We have now found that the same reaction is feasible, under certain conditions, in the presence of simple metal salts, and this fact is most surprising since it was known heretofore that, with such a catalyst system, only polyfunctional alcohols were capable of reacting to give esters at the carbonic acid (see the Italian Pat. No. 926 748).
The subject-matter of the present invention is a method for the preparation of esters of the carbonic acid comprising the step, as outlined above, of reacting the alcohol concerned with carbon monoxide and oxygen in the presence of a salt of a metal belonging to the Groups, IB, IIB and VIII of the Periodic Table with its metal ion bound to the least possible number of inorganic anions. The use of copper salts has proven to be particularly advantageous. The reaction pattern can thus be summarized: ##STR1## wherein R is a hydrocarbonaceous radical selected among the alkyl, aryl or cycloalkyl radicals: the reaction is carried out by dispersing or dissolving the salt of the metal in question in a solvent which can be the alcohol as itself or another solvent.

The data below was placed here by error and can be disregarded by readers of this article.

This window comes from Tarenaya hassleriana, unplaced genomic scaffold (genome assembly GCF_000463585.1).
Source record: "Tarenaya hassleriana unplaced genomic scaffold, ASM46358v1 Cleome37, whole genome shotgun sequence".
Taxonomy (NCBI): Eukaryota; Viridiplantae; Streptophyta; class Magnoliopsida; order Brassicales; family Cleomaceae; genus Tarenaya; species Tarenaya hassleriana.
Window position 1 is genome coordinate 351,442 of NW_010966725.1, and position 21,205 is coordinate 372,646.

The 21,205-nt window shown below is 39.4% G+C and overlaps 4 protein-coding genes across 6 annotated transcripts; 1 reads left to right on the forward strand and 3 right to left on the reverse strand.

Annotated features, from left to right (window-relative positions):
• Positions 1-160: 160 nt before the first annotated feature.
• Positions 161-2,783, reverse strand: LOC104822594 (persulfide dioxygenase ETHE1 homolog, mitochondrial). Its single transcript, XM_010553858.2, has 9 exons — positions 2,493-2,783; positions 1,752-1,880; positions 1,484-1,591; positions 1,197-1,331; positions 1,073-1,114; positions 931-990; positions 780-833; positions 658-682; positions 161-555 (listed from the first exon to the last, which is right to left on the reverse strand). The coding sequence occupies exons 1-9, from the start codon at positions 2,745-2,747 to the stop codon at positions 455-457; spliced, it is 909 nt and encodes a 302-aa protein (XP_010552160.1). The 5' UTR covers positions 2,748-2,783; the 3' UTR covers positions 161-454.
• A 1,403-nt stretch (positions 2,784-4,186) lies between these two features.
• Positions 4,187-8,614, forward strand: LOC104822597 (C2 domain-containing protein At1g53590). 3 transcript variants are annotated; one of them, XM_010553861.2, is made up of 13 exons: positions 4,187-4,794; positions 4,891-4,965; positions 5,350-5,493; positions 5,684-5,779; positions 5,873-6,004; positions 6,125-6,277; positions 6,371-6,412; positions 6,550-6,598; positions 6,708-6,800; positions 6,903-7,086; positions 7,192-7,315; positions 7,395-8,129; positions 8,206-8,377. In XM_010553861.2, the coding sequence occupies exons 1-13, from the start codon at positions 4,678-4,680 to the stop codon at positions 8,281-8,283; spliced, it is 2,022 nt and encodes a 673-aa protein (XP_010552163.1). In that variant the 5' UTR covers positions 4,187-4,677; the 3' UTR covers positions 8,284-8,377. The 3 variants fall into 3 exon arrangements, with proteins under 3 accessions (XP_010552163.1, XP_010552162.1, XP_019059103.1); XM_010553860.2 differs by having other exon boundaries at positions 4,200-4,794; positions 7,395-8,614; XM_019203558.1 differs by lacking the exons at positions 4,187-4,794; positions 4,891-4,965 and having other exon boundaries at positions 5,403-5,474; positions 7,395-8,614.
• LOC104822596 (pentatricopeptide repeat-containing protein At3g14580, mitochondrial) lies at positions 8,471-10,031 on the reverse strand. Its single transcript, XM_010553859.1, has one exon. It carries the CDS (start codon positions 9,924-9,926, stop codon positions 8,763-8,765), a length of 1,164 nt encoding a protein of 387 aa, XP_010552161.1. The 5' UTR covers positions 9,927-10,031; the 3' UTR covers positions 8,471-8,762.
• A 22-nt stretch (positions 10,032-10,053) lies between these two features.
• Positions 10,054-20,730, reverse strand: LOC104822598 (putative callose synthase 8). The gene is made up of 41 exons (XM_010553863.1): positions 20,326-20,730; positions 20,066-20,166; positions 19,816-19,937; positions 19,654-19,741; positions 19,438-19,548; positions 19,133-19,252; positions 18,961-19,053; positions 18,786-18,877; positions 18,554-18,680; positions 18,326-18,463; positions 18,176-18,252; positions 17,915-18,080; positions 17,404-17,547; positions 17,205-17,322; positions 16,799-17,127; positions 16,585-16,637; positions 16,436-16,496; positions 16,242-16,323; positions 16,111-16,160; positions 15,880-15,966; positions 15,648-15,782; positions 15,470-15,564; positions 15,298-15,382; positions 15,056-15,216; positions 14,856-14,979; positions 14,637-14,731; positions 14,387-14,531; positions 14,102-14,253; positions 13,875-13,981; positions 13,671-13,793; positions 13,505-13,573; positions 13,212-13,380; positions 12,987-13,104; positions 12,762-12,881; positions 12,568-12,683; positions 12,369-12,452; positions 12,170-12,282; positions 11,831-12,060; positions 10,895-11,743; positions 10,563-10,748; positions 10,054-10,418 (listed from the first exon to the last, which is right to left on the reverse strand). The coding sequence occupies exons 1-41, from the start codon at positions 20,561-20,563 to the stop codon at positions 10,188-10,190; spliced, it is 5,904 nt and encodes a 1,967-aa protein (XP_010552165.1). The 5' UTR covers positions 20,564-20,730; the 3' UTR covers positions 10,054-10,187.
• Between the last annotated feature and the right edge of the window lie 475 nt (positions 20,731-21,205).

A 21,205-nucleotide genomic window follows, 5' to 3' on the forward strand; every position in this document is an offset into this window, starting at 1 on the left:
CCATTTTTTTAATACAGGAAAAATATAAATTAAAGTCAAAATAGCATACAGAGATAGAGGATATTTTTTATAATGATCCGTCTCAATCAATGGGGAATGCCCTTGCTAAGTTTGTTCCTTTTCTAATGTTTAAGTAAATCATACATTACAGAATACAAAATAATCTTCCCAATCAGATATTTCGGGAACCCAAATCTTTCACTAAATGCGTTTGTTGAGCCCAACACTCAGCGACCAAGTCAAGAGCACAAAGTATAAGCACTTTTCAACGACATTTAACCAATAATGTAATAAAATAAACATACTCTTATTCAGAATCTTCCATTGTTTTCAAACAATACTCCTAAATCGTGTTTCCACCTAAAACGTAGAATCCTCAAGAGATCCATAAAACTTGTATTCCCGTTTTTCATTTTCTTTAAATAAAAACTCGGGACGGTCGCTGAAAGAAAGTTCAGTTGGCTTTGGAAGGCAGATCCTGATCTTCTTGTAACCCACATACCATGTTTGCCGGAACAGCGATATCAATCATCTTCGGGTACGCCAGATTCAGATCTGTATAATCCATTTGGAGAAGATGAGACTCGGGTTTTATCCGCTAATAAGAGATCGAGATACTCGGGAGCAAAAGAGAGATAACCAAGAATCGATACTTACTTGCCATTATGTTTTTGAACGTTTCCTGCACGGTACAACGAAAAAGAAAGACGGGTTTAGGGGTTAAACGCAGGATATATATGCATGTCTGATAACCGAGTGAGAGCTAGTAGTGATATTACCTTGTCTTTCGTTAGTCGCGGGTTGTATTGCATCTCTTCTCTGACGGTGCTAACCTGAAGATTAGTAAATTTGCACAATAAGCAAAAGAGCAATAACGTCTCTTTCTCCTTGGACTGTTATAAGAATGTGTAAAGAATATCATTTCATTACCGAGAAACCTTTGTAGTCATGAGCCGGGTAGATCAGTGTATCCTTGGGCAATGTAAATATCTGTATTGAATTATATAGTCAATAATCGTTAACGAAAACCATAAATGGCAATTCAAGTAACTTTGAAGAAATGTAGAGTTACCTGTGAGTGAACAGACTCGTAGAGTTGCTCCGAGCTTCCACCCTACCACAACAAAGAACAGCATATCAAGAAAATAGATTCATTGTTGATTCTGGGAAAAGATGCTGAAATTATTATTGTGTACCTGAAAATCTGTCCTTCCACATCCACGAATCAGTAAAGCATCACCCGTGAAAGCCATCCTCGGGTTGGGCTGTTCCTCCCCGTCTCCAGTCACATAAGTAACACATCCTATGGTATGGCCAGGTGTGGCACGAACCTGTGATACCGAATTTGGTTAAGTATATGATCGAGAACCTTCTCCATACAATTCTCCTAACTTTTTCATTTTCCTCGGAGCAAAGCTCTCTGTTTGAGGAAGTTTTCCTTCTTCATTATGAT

The advantage stemming from the use of salts having a restricted number of inorganic anions is considerable, since there is no formation of a high acidity during progress of the reaction. The system remains at pH values of a weakly acidic character during the entire reaction run, so that the reaction itself is not impaired in any way and proceeds to very high carbonate ester yield without experiencing the formation of any appreciable quantities of by-products.
As outlined above, the reaction is carried out either by dispersing or dissolving the metal salt in a solvent medium: through the dispersion or solution thus obtained a stream of CO and O2 is delivered, carbon monoxide and oxygen being fed either separately or admixed together, either continuously or in alternating cycles.
The expected product is separated from the reaction mixture by means of simple physical procedures. In the case of dispersions, for example, filtration is sufficient to remove the catalyst, thus separating the solution which contains the carbonate: the latter shall then be recovered by rectification or crystallization.
The method of the invention can be carried out within a wide range of pressures and temperatures and the top limits are a function, for example, of the stability of the compounds which are employed. Generally speaking, the working temperatures vary from 70° C. to 200° C., the CO and O2 pressures being higher than the atmospherical pressure.